Cost is the most common reason why people don’t seek the oral health services that they need, according to the Oral Health Workforce Research Center (OHWRC) at the University at Albany’s Center for Health Workforce Studies (CHWS) in collaboration with the Association of American Medical Colleges.
Most of the survey respondents who indicated a need for dental care did receive those services within a year (70.9%). The most common barriers to seeking that care included the inability to pay for it (22.2%), followed by difficulty finding a dentist who accepted their insurance (7.0%), anxiety about going to the dentist (6.7%), and an inability to find time to see a dentist (6.3%).
The most common facilitators of obtaining needed oral health services were having dental insurance (22.0%), the availability of dentists who accept the respondent’s insurance (16.1%), and more convenient hours of dental services (11.5%). According to the researchers, the policy implications for this study include:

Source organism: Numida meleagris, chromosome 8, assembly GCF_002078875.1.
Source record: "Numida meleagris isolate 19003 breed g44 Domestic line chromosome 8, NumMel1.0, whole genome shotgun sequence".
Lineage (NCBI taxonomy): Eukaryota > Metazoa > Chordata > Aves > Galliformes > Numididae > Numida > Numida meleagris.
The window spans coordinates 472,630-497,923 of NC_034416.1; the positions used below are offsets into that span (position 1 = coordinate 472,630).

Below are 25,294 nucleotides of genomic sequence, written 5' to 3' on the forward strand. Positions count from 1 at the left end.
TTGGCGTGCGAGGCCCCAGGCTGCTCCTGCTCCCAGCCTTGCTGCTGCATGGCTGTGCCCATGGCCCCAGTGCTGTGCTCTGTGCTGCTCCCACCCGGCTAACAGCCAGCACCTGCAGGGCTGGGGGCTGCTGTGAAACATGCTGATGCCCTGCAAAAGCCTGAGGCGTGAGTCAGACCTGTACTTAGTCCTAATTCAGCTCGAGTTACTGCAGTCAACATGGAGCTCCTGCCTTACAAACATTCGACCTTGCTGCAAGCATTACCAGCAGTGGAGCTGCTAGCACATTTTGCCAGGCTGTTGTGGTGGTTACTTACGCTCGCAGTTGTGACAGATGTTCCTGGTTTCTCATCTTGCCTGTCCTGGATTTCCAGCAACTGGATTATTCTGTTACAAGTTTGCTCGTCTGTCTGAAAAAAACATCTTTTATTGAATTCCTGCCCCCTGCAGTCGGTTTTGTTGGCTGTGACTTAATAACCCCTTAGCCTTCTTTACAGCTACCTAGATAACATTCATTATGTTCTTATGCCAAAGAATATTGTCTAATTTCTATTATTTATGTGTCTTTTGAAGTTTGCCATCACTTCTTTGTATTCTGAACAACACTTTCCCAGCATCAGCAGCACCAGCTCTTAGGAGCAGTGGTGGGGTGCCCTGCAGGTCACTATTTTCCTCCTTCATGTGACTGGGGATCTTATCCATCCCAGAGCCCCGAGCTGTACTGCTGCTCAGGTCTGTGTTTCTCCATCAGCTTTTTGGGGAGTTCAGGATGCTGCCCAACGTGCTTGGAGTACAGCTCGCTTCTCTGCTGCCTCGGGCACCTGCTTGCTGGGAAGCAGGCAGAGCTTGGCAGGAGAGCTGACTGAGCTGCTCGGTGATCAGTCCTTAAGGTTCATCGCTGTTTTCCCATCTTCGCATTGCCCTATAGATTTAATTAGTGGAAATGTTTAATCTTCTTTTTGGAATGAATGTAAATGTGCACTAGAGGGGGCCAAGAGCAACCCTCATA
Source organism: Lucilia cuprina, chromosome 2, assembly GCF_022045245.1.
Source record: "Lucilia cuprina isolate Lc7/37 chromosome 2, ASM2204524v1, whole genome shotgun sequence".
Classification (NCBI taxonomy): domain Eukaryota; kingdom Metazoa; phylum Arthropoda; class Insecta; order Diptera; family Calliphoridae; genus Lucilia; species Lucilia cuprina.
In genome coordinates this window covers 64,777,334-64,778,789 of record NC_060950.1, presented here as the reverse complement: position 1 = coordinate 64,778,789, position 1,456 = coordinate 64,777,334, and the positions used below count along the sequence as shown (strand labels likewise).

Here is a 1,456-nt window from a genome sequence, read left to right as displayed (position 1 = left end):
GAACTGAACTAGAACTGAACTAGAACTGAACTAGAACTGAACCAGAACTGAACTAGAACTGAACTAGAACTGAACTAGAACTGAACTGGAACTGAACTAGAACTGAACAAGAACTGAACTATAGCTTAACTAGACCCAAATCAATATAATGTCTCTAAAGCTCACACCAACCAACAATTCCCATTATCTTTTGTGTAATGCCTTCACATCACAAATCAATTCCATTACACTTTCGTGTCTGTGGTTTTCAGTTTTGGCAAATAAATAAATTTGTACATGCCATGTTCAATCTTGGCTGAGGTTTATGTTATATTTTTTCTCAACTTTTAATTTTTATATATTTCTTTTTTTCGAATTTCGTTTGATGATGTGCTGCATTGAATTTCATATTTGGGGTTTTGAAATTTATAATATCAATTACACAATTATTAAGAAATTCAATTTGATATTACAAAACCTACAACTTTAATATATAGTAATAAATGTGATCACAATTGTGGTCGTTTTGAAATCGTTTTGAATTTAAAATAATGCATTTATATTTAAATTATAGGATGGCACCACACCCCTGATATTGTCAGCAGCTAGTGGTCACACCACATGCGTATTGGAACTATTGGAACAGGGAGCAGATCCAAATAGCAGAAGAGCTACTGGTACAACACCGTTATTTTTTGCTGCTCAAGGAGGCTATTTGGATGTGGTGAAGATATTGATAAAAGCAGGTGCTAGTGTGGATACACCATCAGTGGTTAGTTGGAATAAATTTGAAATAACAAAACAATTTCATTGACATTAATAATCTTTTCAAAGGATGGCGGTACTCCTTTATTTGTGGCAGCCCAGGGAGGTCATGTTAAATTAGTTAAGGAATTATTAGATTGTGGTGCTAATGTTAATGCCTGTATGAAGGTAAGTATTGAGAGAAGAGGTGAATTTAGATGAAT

- A comprehensive adult Medicaid dental benefit could potentially increase the utilization of dental services and improve oral health outcomes.
- Strategies to expand access to services include supporting new and existing capacity in the oral health safety net.
- Good oral health literacy can lead to improvements in oral hygiene and play an important role in increasing access to needed oral health services.
“While nationwide trends show a decrease in utilization of oral health services among US adults, declines differ dramatically among specific racial and ethnic groups, as well as by socioeconomic characteristics. These continue to be power determinants of access to and utilization of care,” said CHWS project director Simona Surdu.
“Current national and state efforts to expand access to high-quality oral healthcare and to educate the public about the importance of maintaining good oral health should continue in order to improve the oral health status among underserved populations,” said Surdu.
The study, “Consumer Survey of Barriers to and Facilitators of Access to Oral Health Services,” was published by CHWS.